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ACA will have a monthly billiards night every 4th Wednesday of the month starting at 8pm at the Side Pocket on North Lamar. It's a casual event and you don't have to be a player to come and enjoy the fun. 

The event will be at:

  • Side Pocket (info)
  • 10701 N Lamar Blvd (Between Rundberg and Braker)
  • Austin, TX 78753-3054
  • (512) 834-2742
  • map

Playing pool will cost $8/hour per table. Typically there will be 2 people per table, though 3 or 4 is possible if there is a need to cut the cost down. Beer is about $4 for a small pitcher. There are also soft drinks, candy bars and chips available. 

For those looking to eat some food, the pool hall doesn't serve any, but there's a very good taco stand in the parking lot outside, and several decent places in the neighborhood.

Congratulations to the 2007-2008 ACA Board. The following people will serve on the ACA board for the next year:


  • Matt Dillahunty

Vice President

  • Don Baker

At large board seats (7)

  • Shilling Cadena
  • Steven Elliott
  • Mark Loewe
  • Ashley Perrien
  • Don Rhoades
  • Joe Rhodes
  • Mike Swift

The offices of Secretary and Treasurer were filled during the May 13th meeting with Mark Loewe and Mike Swift, respectively. 

Pictures from the election are available in the scrapbook.

Jeff Dee was honored at the May 6th election meeting with a plaque and a letter signed by the board members. The photograph of the plaque and text of the letter appears below. Give him a pat on the back when he returns from his sabbatical.

In recognition of Jeff Dee, May 6, 2007

The Atheist Community of Austin would like to recognize Jeff Dee for his many contributions. Jeff is one of the founding members of the Atheist Community of Austin and over the course of its first decade he has been one of our most active members. He helped shape the direction of the ACA by serving as both board member and co-chair. He has been host and co-host of The Atheist Experience and was the creator and driving force behind our Internet podcast, The Non-Prophets - an idea which increased the scope and popularity of the ACA’s media outreach programs.

He has been a public spokesperson for the ACA, representing reason and atheism at National Day of Reason rallies, the Godless Americans March on Washington, and many other activism events. He was also a major contributor to the “friend of the court” brief that the ACA submitted to the Supreme Court for the Michael Newdow pledge case. He has been a shining example of service, dedication and cooperation and has selflessly donated countless hours of his time to ensuring that the ACA continues to thrive.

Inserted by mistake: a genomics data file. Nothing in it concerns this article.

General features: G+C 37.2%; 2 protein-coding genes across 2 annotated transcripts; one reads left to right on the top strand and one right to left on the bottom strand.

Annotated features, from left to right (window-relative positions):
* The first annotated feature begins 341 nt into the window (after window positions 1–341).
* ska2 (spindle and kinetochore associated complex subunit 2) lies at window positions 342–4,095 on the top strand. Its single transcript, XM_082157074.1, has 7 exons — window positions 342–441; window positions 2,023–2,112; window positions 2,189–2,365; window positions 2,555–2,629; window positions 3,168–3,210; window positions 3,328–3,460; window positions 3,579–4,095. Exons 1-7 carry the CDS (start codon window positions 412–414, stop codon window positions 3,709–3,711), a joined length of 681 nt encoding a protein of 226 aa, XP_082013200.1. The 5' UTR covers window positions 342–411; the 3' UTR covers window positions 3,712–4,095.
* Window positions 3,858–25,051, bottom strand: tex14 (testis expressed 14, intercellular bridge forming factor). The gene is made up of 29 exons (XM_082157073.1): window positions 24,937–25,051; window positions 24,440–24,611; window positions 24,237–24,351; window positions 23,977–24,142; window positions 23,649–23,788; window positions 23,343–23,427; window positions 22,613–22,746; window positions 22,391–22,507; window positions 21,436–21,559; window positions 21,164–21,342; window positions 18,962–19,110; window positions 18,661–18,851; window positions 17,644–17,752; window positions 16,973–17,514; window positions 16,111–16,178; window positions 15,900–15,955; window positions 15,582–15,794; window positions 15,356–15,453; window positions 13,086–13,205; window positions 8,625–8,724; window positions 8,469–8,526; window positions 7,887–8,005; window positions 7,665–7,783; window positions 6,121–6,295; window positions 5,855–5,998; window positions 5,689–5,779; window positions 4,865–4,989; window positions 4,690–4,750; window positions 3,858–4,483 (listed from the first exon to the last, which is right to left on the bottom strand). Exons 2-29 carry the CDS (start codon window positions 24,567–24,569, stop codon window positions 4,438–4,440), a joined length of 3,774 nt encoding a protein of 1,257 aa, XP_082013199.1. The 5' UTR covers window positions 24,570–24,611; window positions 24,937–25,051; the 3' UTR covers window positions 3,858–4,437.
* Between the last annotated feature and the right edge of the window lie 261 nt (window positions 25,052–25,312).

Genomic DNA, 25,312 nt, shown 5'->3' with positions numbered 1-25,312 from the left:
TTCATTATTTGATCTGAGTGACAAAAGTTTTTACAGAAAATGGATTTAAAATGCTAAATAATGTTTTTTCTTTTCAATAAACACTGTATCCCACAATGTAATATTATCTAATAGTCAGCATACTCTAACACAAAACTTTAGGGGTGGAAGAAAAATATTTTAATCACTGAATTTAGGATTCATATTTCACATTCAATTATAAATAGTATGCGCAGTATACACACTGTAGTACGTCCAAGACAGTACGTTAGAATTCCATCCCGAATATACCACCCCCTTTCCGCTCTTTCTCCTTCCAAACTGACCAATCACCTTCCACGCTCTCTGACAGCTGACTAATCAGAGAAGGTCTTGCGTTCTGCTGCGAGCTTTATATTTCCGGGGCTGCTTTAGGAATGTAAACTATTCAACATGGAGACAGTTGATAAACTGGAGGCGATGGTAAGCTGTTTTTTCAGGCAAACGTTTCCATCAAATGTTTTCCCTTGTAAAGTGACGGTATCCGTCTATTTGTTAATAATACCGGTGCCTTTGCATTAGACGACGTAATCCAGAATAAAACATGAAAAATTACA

Jeff is taking a well-deserved break in order to focus on career opportunities while other volunteers attempt to continue the efforts he helped pioneer. 

Today’s moment of recognition is not, in any way, a “goodbye.” We simply want to give credit where it is due, offer our appreciation for the work he has done, and let him know that we are all looking forward to a time when he is able to continue working with the ACA to champion positive atheism, reason, and church-state separation.

A volunteer organization like the ACA lives or dies based on the effort and effectiveness of its volunteers and Jeff’s efforts have not only been effective, they have inspired others to participate and contribute as well. 

We cannot possibly repay Jeff for his contributions, but we offer our heartfelt gratitude and this small plaque to serve as a constant reminder that he has not simply been a part of the ACA; he has been critical to its success.

The ACA has been invited to the following talk at UT by historian G. Howard Miller who spoke to the ACA in February. The lecture will be Monday, April 16th, 7:30pm. The lecture is titled "Belief and Unbelief in George Bush's America". It will be given Monday, April 16th, 7:30pm at in Gearing Hall room 105. The talk will enlarge on comments he made in his February lecture and will pay special attention to the recent public defenses of unbelief in the works of men like Dawkins and Harris. 

Dr. Miller's Biography